NAYPYIDAW – The third peace conference between Myanmar’s ethnic minority rebel groups and the government began on Wednesday in Naypyidaw, with 17 of the 21 active ethnic rebel groups in the country participating.
Most of the ethnic minorities of Myanmar, including Chin, Kachin, Karen, Kokang, Kayah, Mon, Rakhine and Shan, which together represent more than 30 percent of Myanmar’s 53-million strong population, are demanding greater autonomy from the country’s central government.
Guan Maw, the deputy commander-in-chief of the Kachin Independence Army, told local media that he had come to the conference hoping to open channels of dialogue and stop the military offensive in northern Kachin state.
The KIA is one of the seven guerilla organizations which have not signed the National Ceasefire Agreement and are attending the peace conference for the first team as an observer.
The other six non-signatory groups participating in the conference are the United Wa State Army, Shan State Progressive Party, Mongla’s National Democratic Alliance Army, Kokang ethnic group’s Myanmar National Democratic Alliance Army, Ta’ang National Liberation Army and Arakan Army.
The armed forces of Myanmar, who are in control of the portfolios of defense, interior and border affairs, had opposed the presence of armed groups which have not signed the ceasefire at the conference.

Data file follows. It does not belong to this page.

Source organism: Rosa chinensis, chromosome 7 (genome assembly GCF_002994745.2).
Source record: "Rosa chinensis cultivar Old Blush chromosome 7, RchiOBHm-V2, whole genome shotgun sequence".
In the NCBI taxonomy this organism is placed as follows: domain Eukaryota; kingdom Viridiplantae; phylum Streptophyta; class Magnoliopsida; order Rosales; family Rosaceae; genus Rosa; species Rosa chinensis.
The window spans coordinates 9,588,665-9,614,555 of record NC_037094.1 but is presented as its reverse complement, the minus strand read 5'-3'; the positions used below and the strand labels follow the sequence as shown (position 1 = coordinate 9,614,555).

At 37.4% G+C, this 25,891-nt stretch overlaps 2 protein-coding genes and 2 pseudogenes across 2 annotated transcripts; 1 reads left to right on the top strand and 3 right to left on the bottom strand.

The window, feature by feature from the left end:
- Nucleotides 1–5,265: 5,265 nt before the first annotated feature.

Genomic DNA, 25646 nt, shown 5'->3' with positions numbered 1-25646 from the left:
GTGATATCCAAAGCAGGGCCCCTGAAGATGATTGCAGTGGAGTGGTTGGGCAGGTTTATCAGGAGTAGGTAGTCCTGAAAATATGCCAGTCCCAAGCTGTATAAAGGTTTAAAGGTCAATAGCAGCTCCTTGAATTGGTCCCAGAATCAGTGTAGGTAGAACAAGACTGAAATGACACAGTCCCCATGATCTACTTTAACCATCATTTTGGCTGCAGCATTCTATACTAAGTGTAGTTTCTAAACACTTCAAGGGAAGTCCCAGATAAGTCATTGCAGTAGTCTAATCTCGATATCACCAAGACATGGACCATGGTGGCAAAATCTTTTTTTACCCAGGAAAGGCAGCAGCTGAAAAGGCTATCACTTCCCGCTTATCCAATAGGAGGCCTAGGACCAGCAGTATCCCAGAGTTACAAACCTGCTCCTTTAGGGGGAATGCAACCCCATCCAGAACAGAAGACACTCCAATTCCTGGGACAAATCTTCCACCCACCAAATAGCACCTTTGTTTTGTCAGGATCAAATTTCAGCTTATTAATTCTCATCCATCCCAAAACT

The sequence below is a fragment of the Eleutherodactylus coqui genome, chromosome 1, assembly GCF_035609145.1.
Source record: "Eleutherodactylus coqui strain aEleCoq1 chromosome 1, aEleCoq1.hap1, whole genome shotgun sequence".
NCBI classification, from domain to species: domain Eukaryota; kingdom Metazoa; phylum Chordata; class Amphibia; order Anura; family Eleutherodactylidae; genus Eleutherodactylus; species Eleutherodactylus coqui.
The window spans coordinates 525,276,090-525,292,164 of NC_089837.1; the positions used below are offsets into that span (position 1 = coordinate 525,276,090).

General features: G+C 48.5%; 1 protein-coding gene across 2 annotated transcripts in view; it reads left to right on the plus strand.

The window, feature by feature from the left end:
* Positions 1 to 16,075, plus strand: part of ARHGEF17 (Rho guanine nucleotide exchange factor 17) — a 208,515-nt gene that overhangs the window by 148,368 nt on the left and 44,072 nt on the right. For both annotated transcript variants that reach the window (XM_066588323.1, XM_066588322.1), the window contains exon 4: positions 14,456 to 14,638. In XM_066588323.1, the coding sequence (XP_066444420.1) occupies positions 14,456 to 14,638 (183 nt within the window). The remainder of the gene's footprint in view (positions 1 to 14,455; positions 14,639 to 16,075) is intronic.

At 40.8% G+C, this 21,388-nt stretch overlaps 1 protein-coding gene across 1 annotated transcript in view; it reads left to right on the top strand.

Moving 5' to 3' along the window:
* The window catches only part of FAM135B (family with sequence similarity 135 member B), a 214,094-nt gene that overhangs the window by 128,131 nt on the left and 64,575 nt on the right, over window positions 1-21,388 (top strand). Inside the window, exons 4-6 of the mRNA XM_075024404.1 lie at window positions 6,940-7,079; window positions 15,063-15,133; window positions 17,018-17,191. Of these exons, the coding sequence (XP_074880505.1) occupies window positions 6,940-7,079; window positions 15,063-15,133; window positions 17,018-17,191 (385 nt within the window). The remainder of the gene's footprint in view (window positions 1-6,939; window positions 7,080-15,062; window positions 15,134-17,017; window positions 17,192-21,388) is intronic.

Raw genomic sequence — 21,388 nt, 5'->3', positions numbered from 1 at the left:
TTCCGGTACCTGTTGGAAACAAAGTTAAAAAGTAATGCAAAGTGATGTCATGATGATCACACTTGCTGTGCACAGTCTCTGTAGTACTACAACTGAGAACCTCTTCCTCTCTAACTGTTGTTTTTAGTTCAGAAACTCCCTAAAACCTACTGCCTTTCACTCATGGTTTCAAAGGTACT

Ethnic minority groups have argued that true peace and reconciliation is impossible without the participation of all sides and urged the government to change its peace dialogue framework.
The de-facto leader of Myanmar, Nobel Peace Laureate Aung San Suu Kyi, attended the conference’s opening ceremony at the Naypyidaw convention center, which featured traditional Burmese dance performances and was attended by hundreds of people.
After being governed by successive military regimes from 1962 to 2011, Myanmar witnessed a transition phase and an elected government led by Suu Kyi came to power in 2016.
The new government had initiated peace and reconciliation efforts after coming to power, but clashes with rebel groups and the crisis surrounding the Rohingyas, a mostly Muslim minority which is absent at the conference, have raised questions on the process.
Around 700,000 Rohingyas have fled to neighboring Bangladesh since August 2017 after a military offensive against them in the Rakhine state.